The Black Lives Matter Movement has given new impetus to the “cancel culture” in the ascendency in Western liberal democracies. Every day now someone in business, politics or the arts is cancelled for inappropriate comments or controversial views that they held while living in less enlightened times, ie, less than a year ago.
Author J.K. Rowling, American singer Lana Del Rey, and British actress Jodie Comer have all recently fallen under the guillotine of the rapidly escalating woke revolution.
Historical figures have not been spared the wrath of the cultural crackdown. The first POTUS, George Washington, Scottish moral philosopher David Hume, and Hans Christian Andersen, the Danish author of “The Little Mermaid” are among some of the latest scalps in the battle to expunge discriminatory sympathies from our cultural heritage.
The sheer rate of cancellations has spooked even the most progressive members of our cultural elite. In response, J.K. Rowling — who has faced fierce criticism for her stance of transgender issues — has teamed up with fellow authors Margaret Atwood, Salman Rushie and 150 other academics and writers to pen an open letter in Harper’s Magazine decrying the cancel culture that has set in in liberal societies.
“The free exchange of information and ideas, the lifeblood of a liberal society, is daily becoming more constricted”, the recently published letter read. The authors express grave concern at the increasing “intolerance of opposing views, a vogue for public shaming and ostracism, and the tendency to dissolve complex policy issues in a blinding moral certainty”.
“The way to defeat bad ideas is by exposure, argument, and persuasion, not by trying to silence or wish them away”, the letter concludes.
Somewhat predictably, the authors of the letter have themselves been summarily cancelled for their views.
“Any speech meant to attack another person’s existence and human rights is not freedom but oppression”, celebrity US physician Eugene Gu tweeted.
“There is no such thing as pure freedom of expression […]: the expression of some views necessarily encroaches on the dignity and freedom of others”, wrote Guardian columnist Zoe Williams in a response to the letter.
Yet there’s the rub. How can anyone express a view on identity politics without at least implicitly exposing some identities to rational critique? Is rational debate now constrained by the endlessly proliferating identities that members of different social groups wish to assert?
Indeed, we can use the work of one of the co-signatories of the Harper’s letter as a lens through which to analyse the core problem with an aggressive cancel culture. In his 2018 book Identity: the Demand for Dignity and the Politics of Resentment, political theorist Francis Fukuyama describes how social groups seeking recognition can easily morph into aggressive movements that seek to dominate other groups in society.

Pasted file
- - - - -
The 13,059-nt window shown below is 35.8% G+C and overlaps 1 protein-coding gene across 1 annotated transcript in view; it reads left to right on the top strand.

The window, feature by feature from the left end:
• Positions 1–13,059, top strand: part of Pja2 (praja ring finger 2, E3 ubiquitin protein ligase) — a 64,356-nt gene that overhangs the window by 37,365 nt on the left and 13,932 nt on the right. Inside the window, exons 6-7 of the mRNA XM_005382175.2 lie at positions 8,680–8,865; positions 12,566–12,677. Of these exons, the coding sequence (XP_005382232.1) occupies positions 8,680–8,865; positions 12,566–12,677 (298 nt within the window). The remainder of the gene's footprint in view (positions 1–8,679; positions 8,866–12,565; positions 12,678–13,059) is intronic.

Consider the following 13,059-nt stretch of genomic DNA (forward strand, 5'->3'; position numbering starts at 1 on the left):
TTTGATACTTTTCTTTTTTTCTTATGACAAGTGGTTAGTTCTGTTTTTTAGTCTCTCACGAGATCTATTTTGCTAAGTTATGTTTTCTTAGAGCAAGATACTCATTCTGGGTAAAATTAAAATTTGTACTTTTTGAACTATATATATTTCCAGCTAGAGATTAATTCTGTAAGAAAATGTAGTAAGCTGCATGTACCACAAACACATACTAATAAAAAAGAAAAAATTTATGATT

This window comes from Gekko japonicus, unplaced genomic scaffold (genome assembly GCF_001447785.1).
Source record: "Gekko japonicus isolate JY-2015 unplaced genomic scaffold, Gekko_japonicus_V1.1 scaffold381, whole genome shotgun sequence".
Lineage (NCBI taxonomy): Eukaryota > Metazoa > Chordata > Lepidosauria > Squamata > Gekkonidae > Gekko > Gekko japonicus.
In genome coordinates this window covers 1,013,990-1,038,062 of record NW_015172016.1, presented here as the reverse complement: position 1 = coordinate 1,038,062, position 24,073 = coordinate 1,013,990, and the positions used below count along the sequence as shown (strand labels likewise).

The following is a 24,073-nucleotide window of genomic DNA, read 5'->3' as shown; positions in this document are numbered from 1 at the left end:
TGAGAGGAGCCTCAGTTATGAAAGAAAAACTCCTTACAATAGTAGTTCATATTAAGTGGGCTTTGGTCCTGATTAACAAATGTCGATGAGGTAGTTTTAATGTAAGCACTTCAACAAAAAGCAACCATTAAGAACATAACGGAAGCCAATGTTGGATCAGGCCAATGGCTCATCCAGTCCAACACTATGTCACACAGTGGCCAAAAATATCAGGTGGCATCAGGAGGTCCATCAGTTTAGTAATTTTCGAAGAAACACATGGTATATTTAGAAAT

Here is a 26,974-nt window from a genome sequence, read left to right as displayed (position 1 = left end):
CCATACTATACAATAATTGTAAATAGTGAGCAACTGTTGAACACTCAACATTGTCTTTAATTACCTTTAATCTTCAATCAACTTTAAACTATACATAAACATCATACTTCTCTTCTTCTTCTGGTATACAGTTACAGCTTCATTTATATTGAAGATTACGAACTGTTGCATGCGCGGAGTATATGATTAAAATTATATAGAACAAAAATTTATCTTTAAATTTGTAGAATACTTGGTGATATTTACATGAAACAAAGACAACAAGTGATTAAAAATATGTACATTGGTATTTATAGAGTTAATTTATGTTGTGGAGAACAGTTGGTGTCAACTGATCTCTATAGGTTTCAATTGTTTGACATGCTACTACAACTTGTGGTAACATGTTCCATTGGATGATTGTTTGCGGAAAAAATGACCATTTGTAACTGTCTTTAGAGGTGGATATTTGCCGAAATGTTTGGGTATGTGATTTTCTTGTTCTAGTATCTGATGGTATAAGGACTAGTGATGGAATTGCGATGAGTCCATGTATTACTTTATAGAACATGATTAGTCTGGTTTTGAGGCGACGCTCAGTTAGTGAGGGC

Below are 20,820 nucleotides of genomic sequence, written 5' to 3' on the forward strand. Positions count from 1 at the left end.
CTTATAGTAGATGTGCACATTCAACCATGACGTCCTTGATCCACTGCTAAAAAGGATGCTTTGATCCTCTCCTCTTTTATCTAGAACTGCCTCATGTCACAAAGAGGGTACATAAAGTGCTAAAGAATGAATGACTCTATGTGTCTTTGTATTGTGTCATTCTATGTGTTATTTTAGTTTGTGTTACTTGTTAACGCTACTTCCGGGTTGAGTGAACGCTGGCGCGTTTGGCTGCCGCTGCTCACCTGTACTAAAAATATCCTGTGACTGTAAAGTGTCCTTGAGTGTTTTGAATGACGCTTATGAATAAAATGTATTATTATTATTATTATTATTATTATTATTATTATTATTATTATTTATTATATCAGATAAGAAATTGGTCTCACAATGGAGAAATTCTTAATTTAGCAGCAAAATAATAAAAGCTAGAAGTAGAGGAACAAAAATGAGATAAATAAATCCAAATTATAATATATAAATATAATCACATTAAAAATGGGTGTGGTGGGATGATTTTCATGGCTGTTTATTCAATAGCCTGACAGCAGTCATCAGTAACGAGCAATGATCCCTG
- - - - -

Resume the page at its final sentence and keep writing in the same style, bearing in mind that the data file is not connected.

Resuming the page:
Rather than being content with the same set of basic rights accorded to all members of liberal societies, some social groups seek a special status whereby their identity is not just tolerated but celebrated, with any dissenters facing devastating social censure.
A case in point is the transgender rights movement — the very movement that has recast Rowling, otherwise a champion of progressive ideals, as a shameless bigot. Transgender activists demand that their fluid identities be accorded the same social recognition as traditional binary gender identities. A failure to do so could very well cost someone their career and destroy their standing in polite society.
What started off as an important campaign for respect and social acknowledgement, in other words, has turned into a form of thought-policing and has led to a situation in which any debate is liable to be construed as hate speech.
From the perspective of liberal society, this is deeply troubling, and indicative of a crisis in our capacity for civil disagreement and self-critique.
Fukuyama argues that liberal societies need to negotiate the tensions between competing ideologies and identities by facilitating respectful intellectual debate and by fostering a willingness to at least tolerate critique of some of our self-identifying beliefs.
One glance at the Twittersphere, however, reveals that this liberal vision is far from being realised.
Fukuyama once suggested that liberal democracy signaled the end of history. Does cancel culture signal the end of rational debate?